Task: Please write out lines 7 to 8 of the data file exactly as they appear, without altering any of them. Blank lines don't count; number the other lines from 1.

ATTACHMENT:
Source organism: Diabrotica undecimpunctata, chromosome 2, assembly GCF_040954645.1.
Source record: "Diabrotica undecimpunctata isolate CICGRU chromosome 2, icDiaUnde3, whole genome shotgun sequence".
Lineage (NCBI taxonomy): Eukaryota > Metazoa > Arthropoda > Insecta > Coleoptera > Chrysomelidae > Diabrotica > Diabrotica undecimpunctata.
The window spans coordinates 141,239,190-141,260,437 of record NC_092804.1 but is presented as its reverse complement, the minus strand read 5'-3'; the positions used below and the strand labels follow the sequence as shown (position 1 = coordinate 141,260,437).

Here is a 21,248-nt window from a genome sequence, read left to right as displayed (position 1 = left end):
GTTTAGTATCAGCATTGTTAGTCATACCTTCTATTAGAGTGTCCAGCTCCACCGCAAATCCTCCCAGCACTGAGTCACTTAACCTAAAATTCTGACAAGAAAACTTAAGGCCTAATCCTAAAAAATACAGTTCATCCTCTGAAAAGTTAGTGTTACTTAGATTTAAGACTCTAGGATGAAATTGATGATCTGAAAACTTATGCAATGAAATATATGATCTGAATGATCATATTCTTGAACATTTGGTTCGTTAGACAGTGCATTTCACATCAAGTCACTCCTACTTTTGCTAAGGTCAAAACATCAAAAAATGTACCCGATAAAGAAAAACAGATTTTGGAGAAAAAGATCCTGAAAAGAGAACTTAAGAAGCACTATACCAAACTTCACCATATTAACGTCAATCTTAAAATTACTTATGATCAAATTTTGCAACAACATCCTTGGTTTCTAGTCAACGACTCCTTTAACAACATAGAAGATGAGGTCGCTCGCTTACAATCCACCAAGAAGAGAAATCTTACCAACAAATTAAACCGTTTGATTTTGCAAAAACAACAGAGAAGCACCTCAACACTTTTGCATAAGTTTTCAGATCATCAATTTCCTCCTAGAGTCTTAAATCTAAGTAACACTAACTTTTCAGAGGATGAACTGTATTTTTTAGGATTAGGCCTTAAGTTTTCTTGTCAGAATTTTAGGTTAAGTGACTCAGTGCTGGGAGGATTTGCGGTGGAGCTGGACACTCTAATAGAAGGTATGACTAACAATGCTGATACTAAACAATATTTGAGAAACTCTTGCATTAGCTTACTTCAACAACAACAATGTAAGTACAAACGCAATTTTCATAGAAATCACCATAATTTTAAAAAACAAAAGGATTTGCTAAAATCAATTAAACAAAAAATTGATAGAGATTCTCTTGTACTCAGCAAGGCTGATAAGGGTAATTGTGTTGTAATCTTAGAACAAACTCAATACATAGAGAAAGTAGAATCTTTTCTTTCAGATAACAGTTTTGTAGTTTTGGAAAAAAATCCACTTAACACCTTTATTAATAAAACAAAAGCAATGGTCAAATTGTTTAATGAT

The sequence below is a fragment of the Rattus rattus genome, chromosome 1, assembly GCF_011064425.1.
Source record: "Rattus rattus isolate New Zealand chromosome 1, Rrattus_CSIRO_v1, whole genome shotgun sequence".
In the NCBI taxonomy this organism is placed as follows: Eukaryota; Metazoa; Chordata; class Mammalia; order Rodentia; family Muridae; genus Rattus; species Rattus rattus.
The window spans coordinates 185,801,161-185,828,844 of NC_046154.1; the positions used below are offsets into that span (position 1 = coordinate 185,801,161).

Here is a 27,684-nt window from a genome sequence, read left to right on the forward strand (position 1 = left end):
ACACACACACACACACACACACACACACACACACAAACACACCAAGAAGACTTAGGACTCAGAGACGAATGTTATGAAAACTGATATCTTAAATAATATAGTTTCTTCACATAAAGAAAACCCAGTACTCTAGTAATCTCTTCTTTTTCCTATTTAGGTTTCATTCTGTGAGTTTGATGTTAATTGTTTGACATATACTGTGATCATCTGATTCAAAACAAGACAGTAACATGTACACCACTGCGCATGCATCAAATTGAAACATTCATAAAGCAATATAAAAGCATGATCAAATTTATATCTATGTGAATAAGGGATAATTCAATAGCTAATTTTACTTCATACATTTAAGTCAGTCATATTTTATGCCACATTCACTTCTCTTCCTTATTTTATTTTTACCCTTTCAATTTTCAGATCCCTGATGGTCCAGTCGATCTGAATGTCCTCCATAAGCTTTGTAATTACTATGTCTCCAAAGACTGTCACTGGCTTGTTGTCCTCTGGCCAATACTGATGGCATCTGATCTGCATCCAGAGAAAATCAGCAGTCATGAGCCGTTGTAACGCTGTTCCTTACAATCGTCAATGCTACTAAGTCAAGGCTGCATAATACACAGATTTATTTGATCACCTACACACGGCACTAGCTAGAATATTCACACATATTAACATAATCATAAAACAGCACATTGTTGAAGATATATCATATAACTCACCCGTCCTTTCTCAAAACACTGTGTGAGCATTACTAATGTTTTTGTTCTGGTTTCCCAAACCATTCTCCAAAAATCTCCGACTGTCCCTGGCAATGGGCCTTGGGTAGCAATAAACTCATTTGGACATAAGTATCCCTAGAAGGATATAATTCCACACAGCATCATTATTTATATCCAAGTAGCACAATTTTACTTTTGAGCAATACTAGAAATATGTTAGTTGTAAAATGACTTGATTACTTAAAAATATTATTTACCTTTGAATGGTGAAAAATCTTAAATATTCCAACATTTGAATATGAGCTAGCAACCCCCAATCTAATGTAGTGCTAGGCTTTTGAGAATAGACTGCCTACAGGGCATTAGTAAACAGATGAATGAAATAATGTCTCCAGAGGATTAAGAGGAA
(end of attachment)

The sequence below is a fragment of the Rattus rattus genome, chromosome 1, assembly GCF_011064425.1.
Source record: "Rattus rattus isolate New Zealand chromosome 1, Rrattus_CSIRO_v1, whole genome shotgun sequence".